Welcome to my feature, Writing & Publishing Tips. Here, writers and readers alike can learn firsthand knowledge about writing and publishing from various authors (and occasionally me). I hope you enjoy, and never hesitate to ask questions.
Today we have Kathy Bryson, author of Restless Spirits. She is going to give us the 411 on how to include great world building in your book without be sued over copyrights infringements and other things. I must admit, I always wondered about what I could include in my books without getting in trouble. It’s a slippery slop sometimes.
World Building Without Getting Sued
By Kathy Bryson
Writing urban fantasy is particularly challenging because we’re comparing the world as it is with the world we’re creating. The fun part where you show the shock and dismay as magical beings encounter things like computers and TV, but the hard part is referring to those items correctly! The challenge becomes even more complicated when you refer to language, whether from movies, music, or other books, instead of things.
Here are some of the guidelines I learned exploring fairies living in the modern-day Midwest:
1) Naming items – Is it necessary to be brand specific or can you describe the thing you’re discussing? Do you have to say “Rolex” to show the hero is wealthy or will “he adjusted his expensive European watch” convey the same impression? What you can’t do is say anything disparaging about a specific product. Those issues you have to take up with Customer Service.
2) Using proper names – Kleenex is a brand. Tissues are what you use to wipe your nose. The same distinction is important for Xeroxes vs. photocopies, Band-Aid vs. bandage, and Coke vs. soda pop among others. Brand names get capitals and refer to specific manufacturers. Be particularly careful of names that are becoming generic terms, such as “I googled it” instead of “I looked it up in a search engine.”
3) Using common catchphrases – “Fools rush in” may be heard widely when discussing love, but is that the best way to describe your character’s reaction or someone’s perception? It’s tempting to use the language we hear around us, but you’re assuming that your reader will know what you’re referring to. What was a popular song or show 20 years ago may be completely unknown today while an older reader may not know the latest pop tune.
4) Avoiding copyright infringement – “For fools rush in where angels fear to tread” was first written by Alexander Pope in his poem An Essay on Criticism in 1709. You can say that phrase without fear of violating copyright, but you can’t use “Wise men say, only fools rush in” without permission from Sony BMG, the current owner of Elvis’ songs. The 75-years-after-death guideline on copyrights may be superseded by contracts entered into during the artist’s lifetime, so always check!
5) Getting the quote right – Even if you don’t need permission, it’s common courtesy to attribute your references. It also prevents confusion over what you’re talking about. While researching fairies, Shakespeare’s plays kept cropping, so one character became a teacher who might reasonably quote him. However, I couldn’t just throw quotes in anywhere. The quotes had to fit both my story AND Shakespeare’s. You can’t refer to Romeo and Juliet as a happy love story, for example; people will complain.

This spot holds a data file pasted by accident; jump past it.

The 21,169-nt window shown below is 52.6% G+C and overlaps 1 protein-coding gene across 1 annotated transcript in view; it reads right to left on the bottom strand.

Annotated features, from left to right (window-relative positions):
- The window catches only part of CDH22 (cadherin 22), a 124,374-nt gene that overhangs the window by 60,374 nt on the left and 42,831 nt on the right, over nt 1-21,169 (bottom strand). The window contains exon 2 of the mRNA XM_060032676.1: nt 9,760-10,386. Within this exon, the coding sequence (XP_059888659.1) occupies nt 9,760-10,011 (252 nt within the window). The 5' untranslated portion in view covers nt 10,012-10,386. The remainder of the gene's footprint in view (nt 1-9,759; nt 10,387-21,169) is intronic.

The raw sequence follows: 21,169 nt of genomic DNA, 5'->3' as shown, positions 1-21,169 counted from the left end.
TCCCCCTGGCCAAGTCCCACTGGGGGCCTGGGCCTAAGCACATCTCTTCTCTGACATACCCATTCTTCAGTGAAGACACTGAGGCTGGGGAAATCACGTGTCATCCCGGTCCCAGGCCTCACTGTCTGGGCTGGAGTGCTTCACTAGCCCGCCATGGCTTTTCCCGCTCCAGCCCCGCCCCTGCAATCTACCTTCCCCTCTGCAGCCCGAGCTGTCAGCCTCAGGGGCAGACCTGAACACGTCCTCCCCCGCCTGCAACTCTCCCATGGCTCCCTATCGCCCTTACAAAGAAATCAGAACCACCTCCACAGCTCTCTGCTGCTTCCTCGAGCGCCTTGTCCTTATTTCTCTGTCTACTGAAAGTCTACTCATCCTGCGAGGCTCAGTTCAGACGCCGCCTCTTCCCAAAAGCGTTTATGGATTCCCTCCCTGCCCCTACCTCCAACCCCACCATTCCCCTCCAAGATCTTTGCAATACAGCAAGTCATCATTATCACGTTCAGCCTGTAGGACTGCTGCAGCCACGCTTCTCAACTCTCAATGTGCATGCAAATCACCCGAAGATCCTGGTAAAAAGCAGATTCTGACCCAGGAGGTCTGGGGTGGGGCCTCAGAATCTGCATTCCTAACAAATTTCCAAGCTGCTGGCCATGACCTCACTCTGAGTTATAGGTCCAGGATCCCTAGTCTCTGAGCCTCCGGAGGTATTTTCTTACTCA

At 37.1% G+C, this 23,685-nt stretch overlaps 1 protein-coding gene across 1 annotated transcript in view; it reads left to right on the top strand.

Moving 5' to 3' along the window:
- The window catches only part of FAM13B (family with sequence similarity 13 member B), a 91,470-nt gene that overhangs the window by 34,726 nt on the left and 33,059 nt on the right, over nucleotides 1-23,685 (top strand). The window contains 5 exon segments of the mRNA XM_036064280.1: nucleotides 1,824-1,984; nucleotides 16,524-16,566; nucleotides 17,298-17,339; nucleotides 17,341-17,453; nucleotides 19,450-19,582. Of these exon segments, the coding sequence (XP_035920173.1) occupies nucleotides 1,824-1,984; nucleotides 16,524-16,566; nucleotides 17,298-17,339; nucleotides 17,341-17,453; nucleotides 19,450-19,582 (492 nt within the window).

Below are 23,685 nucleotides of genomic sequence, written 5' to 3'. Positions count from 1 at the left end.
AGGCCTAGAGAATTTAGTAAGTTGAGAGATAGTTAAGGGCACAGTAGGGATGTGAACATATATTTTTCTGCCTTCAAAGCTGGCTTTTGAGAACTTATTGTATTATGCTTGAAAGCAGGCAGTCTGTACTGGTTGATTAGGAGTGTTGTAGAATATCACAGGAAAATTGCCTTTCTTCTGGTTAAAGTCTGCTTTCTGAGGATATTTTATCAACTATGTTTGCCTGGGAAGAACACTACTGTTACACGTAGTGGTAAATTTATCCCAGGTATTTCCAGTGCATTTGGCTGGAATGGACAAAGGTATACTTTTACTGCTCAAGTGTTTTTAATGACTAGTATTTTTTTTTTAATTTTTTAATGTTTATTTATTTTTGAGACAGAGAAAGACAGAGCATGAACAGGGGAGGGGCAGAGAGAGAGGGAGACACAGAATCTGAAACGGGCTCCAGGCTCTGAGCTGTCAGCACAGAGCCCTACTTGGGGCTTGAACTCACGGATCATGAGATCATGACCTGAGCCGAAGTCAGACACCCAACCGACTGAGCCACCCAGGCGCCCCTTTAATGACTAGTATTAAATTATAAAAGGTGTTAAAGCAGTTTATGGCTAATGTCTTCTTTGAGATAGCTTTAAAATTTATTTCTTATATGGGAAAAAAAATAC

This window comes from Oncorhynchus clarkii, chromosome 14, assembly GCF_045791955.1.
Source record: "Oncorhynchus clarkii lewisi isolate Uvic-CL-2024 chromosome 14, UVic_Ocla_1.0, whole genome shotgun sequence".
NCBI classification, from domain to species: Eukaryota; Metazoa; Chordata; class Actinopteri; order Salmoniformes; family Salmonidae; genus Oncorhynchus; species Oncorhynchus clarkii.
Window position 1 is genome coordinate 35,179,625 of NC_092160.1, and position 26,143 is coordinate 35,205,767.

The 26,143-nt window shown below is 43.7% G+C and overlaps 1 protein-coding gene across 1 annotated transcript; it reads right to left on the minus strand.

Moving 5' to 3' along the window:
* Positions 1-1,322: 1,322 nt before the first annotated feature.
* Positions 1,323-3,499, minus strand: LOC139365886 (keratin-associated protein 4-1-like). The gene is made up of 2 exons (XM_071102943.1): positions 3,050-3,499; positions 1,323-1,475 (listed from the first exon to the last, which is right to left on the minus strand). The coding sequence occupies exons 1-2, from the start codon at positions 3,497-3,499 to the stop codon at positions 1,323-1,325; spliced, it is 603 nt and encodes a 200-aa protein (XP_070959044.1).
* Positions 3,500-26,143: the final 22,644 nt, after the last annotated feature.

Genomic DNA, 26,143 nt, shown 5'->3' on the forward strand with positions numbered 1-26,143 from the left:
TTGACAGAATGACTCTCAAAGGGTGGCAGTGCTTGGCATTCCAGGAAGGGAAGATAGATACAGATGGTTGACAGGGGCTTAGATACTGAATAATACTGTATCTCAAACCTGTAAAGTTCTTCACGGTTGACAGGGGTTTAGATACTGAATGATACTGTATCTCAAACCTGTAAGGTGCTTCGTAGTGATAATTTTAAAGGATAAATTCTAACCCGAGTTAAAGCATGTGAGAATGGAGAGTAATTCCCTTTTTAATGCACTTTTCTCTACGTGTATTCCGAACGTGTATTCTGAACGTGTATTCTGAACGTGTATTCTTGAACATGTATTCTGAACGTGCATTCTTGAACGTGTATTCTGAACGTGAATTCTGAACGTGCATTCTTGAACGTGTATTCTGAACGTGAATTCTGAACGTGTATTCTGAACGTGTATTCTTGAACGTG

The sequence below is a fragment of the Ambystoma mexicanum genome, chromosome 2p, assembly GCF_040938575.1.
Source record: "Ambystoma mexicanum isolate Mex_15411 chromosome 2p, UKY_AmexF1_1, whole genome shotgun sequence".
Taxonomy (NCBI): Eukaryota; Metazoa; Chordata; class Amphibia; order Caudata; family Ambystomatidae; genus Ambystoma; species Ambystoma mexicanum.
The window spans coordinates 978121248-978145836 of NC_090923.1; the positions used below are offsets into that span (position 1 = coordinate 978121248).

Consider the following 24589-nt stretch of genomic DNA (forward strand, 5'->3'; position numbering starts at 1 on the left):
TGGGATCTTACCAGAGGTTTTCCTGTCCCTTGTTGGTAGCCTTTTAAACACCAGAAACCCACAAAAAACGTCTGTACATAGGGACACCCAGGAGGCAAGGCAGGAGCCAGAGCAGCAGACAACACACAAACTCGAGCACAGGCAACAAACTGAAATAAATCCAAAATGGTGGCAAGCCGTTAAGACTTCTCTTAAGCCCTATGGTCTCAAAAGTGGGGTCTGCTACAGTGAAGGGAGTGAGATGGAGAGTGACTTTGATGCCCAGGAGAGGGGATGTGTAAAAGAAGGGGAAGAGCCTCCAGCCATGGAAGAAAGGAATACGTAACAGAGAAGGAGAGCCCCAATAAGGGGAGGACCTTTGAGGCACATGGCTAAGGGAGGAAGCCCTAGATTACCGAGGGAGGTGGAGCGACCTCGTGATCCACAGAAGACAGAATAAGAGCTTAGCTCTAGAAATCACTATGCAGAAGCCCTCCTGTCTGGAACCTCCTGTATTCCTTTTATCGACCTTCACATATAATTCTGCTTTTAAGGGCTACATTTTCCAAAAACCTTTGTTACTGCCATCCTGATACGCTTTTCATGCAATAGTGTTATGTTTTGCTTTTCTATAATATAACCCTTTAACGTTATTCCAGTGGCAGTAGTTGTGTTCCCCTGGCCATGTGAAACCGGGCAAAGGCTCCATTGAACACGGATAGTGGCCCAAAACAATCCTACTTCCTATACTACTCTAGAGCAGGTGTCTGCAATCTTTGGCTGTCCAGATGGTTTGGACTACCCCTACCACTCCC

Ultimately, to create a story where two worlds interact or are juxtaposed means knowing both of them in detail. You can make up the supernatural to some extent, but don’t skimp on researching the world you already know and live in!
Author BioKathy Bryson knew she wanted to be a writer when she finished reading through her elementary school and local children’s libraries. She spent 20 years honing her writing skills on marketing brochures, websites, and several unfinished manuscripts before going into teaching and finishing a book with all the stuff she enjoys most – from coffee to love to Shakespeare! Kathy lives in Florida where she caters to the whims of two spoiled cats and wonders what possessed her to put in 75 feet of flowerbeds.
Her Latest Book, Restless Spirits –
Marilee Harper is desperate to find another job after she accidentally set fire to the home of the richest woman in town. Converting an old hospital into a B&B seems like a golden opportunity. But fixtures turn themselves off and on, and old baseballs fly without help. Stressed and aggravated, Marilee wants nothing more than to redeem herself, even if it means hands off her sympathetic boss!
John Smith has every confidence in the bossy, strong woman he hired. She handled difficult customers at the bank and now she’s handling electricity and plumbing and whatever unseen force keeps throwing baseballs. Who can blame him if he starts to admire the woman in more than strictly professional terms? But when the angry, treacherous King of the Fairies shows up, can Marilee become his champion? Goodreads | Amazon